ROCHESTER CREEK

Composer
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page one of ROCHESTER CREEK

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Full details

The Rochester Creek petroglyph site is located in an isolated region of central Utah in the United States, on a promontory overlooking the confluence of the Rochester and Muddy Creeks within an area once inhabited by a people known today as the Fremont. The petroglyphs (500-700 AD) contain certain elements that are not well accounted for simply as Amerindian rock art. One particular piece of research,* for which there is both cultural and genetic support, suggests that some form of Egyptian impact appears to be present in the glyphs. If the characters on the Rochester Creek panel are viewed as a result of an intrusion by a pre-Columbian Mediterranean culture with iconography similar to that of ancient Egypt, it is possible to obtain a homogeneous, coherent reading. The composer has utilized this hypothesis in his musical interpretation. The composition is divided into a connected series of ten tableaux representing the setting and the main individual petroglyphs. They are as follows:

Tableau I - Prelude to a Vision. Tableau II - Nightfall. Tableau III - The Petroglyph Panel. Tableau IV - Cobra. The serpent that pulls the solar barque carrying souls of the deceased to the underworld Tableau V - Nut and Geb give birth to the sun Tableau VI - Scarab. The beetle that rolls the dung. - The god that rolls the sun Tableau VII - The Death Glyph. EMMET Tableau VIII - The "Ka" (Soul) and the journey on the Solar Barque across the arch of Heaven to the Nether World Tableau IX - The Scene of Ferocity. The Soul on the rope ladder is attacked by the Devourer of the Unjust) Tableau X - Pole Star: The Night Sun and the Night-time Manifestation of Horus. Eternity and eternal circling

The first tableau is of a general descriptive nature in which the ambience, mood and desolation of the site are conveyed. As night falls in tableau II the anthropomorphic and zoomorphic characters on the panel prepare to enact their various roles. Tableau III expresses both the majesty and mystique of the panel itself. With "Cobra" in tableau IV, the first of the set of individual petroglyphs is introduced. It is followed by "Nut and Geb" and "Scarab". All three petroglyphs have direct associations to ancient Egyptian iconography relating to the sky or the night-time journey of the soul. The agitated music of tableau VII communicates the distressed state of the two figures shown on the "Death Glyph" where an owl and an ovate mass also seem to represent the Egyptian hieroglyphic spelling M - T; (emmet, meaning death). On one of the petroglyphs there appears a head framed by a pair of upraised arms that bears a correspondence to the Egyptian hieroglyphic representation for "Ka" (the soul). Thus, in Tableau VIII the reflective, ethereal nature of the soul and its journey on the celestial barque to the Nether World is illustrated. The perils that the soul encounters during its journey when it is attacked by the "Devourer of the Unjust" who, according to Egyptian mythology, was a half-crocodile and half-hippopotamus creature, are depicted in the "Scene of Ferocity". On another panel adjacent to the main panel, the contents of which appear to be a continuation of the theme of the night sky, an encircled figure compares precisely to that of an Egyptian iconographic pictogram and the concept of eternity and eternal circling. It is therefore a symbol for the "Pole Star" or night sun and the night-time manifestation of Horus: An atmosphere of serenity and perpetual revolving pervades the final tableau. The work is to be played continuously without pauses between the tableaux.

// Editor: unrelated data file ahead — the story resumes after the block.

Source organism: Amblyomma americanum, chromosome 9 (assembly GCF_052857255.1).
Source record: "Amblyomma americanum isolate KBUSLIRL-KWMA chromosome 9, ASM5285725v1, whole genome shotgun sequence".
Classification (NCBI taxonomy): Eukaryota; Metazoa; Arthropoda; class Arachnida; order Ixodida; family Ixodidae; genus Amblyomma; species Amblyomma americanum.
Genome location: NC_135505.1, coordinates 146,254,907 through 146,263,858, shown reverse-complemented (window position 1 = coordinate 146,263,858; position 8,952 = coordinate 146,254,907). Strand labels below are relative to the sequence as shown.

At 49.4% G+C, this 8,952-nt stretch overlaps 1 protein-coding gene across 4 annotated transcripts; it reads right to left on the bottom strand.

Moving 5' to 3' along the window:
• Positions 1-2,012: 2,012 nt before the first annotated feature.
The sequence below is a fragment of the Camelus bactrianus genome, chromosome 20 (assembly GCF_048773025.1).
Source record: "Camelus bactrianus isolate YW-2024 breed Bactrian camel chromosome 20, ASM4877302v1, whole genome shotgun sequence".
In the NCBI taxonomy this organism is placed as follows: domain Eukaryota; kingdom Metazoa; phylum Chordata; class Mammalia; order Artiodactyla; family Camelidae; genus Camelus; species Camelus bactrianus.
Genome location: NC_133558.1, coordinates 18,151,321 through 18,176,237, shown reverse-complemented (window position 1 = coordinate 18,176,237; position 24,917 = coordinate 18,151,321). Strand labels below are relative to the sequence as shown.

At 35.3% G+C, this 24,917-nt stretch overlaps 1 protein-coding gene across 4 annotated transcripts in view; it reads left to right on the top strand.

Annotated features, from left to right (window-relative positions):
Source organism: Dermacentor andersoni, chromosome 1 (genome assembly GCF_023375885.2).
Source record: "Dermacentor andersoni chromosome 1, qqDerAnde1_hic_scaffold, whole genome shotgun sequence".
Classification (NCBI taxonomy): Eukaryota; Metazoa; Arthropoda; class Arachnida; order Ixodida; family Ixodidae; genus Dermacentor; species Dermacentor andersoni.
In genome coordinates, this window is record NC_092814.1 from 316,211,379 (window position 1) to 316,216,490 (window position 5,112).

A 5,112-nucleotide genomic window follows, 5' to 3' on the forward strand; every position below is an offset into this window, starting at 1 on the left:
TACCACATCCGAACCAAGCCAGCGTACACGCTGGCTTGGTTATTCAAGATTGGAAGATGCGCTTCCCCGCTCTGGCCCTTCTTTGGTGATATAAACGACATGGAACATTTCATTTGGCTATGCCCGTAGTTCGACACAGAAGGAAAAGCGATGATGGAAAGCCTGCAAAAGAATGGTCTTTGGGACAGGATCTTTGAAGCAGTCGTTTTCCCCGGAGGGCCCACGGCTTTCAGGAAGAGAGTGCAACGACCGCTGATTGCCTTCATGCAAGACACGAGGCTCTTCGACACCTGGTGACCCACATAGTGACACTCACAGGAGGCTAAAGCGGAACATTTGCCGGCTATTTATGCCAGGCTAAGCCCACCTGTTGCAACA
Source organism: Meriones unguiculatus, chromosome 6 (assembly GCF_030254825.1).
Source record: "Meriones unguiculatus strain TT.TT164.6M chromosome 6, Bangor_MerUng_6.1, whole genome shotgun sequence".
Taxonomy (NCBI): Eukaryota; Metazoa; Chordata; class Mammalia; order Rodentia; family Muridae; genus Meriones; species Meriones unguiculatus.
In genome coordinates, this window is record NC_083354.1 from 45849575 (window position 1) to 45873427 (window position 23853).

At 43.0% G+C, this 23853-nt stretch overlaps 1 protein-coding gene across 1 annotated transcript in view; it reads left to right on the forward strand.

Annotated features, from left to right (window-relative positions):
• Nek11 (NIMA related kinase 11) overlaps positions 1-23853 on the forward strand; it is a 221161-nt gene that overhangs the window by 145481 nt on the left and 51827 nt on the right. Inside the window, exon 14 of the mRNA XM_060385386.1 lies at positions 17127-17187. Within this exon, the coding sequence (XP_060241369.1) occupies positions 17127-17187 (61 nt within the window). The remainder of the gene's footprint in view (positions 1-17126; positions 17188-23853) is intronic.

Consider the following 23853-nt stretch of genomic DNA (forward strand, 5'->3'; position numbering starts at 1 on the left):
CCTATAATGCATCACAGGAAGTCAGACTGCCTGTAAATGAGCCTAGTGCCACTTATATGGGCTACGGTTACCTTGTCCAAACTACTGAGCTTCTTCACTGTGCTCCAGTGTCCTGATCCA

• McGlone, W.R., Leonard, P.M., Guthrie, J., Gillespie, R.W., Whittal, J.P. Ancient American Inscriptions: Plow Marks or History. Sutton, MA. Early Sites Research Society. 1993, pp.251-269

Score ID
87382
Composer
Year of composition
2009
Difficulty
Difficult (Grades 7+)
Duration
22 minutes
Instrumentation
Orchestra
Genre
Modern classical music
Licensing

For anything not permitted by the above licence then you should contact the publisher first to obtain permission.

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